Ron’s main concerns, in his words:
My wife and I are both 27 years old. I am a math teacher while she is a physician assistant. Our adjusted gross income is about $145,000. Right now we each have about $15,000 in student loans. We are putting just over $2000 dollars a month towards her loans while I am just paying the minimum on mine. My student loans should be forgiven after this year as I am teaching in a low income district. Her loans should be done by the end of this year and mine will be forgiven upon the completion of my fifth year of teaching. Right now we have $86,000 saved with $63,000 being in investments with the rest in money market savings accounts.
Here’s the situation I have a question/need help with. My wife is going to need a new car soon; the current one has been nothing but problems since we bought it used. On top of that we would like to have a child, move to a new city and buy a house, hopefully all within the next three years. I have no idea how to go about prioritizing my savings for each one of these major events. Here’s the kicker. When we move, she will most likely take a paycut and will lose the profit sharing from her company which is currently contributing about $1100 a month into her 401(k). I want to make sure we are secure in retirement while also being able to afford a house, child and move. Finally, I would also like to get into some real estate investing in the future, specifically owning single family homes to rent out.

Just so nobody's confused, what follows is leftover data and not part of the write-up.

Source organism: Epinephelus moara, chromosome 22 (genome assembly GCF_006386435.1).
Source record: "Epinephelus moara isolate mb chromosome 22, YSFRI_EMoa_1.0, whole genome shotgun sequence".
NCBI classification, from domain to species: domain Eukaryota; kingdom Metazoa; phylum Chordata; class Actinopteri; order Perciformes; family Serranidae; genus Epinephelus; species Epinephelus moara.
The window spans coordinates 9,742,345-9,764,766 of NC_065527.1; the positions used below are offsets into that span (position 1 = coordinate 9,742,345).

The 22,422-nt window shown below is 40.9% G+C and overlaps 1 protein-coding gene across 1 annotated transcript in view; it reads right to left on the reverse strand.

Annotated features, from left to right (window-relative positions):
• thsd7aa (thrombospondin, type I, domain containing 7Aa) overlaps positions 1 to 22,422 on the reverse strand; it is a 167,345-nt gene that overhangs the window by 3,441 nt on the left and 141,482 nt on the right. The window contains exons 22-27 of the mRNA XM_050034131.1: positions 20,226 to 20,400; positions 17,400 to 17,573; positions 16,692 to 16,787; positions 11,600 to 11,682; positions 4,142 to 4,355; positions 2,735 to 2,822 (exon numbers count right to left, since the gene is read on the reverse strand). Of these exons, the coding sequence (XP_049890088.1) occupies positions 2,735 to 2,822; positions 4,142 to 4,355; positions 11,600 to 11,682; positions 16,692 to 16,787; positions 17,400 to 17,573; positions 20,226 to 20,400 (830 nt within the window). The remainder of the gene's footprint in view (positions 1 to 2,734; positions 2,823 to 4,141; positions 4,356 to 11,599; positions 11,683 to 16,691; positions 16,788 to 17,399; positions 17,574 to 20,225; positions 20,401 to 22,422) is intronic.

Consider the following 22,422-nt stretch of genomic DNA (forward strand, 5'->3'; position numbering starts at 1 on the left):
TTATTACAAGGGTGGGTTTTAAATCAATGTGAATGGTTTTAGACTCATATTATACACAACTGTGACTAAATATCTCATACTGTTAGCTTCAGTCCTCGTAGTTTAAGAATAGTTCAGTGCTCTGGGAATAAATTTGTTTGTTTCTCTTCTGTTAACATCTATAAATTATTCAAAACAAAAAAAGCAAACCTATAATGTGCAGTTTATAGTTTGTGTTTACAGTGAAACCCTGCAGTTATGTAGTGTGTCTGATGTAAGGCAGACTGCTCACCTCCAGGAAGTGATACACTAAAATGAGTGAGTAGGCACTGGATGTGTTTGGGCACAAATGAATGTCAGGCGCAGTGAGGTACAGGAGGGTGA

I should also add that we come from totally different backgrounds in terms of money. Her parents are great with money, they have plenty of savings and have retired successfully on salaries much less than ours. As for myself, my parents made a ton of money yet always seemed to be short at the end of the month. I love them dearly but they have not been the best role models money wise. I have a ton of anxiety when it comes to money because I don’t want to have these constant money emergencies like my parents did. As you would guess, this difference in background has caused its share of disagreements when discussing money. She has a very laid back attitude while I am constantly stressing about saving for the future and making sure we are financially secure.
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Peter Dunn a.k.a. Pete the Planner® is an award-winning financial mind and a former comedian. He’s a USA TODAY columnist, author of ten books, and is the host of the popular radio show and podcast, The Pete the Planner Show. Pete is considered one of the foremost experts on financial wellness in the world, but he’s just as likely to talk your ear off about bass fishing.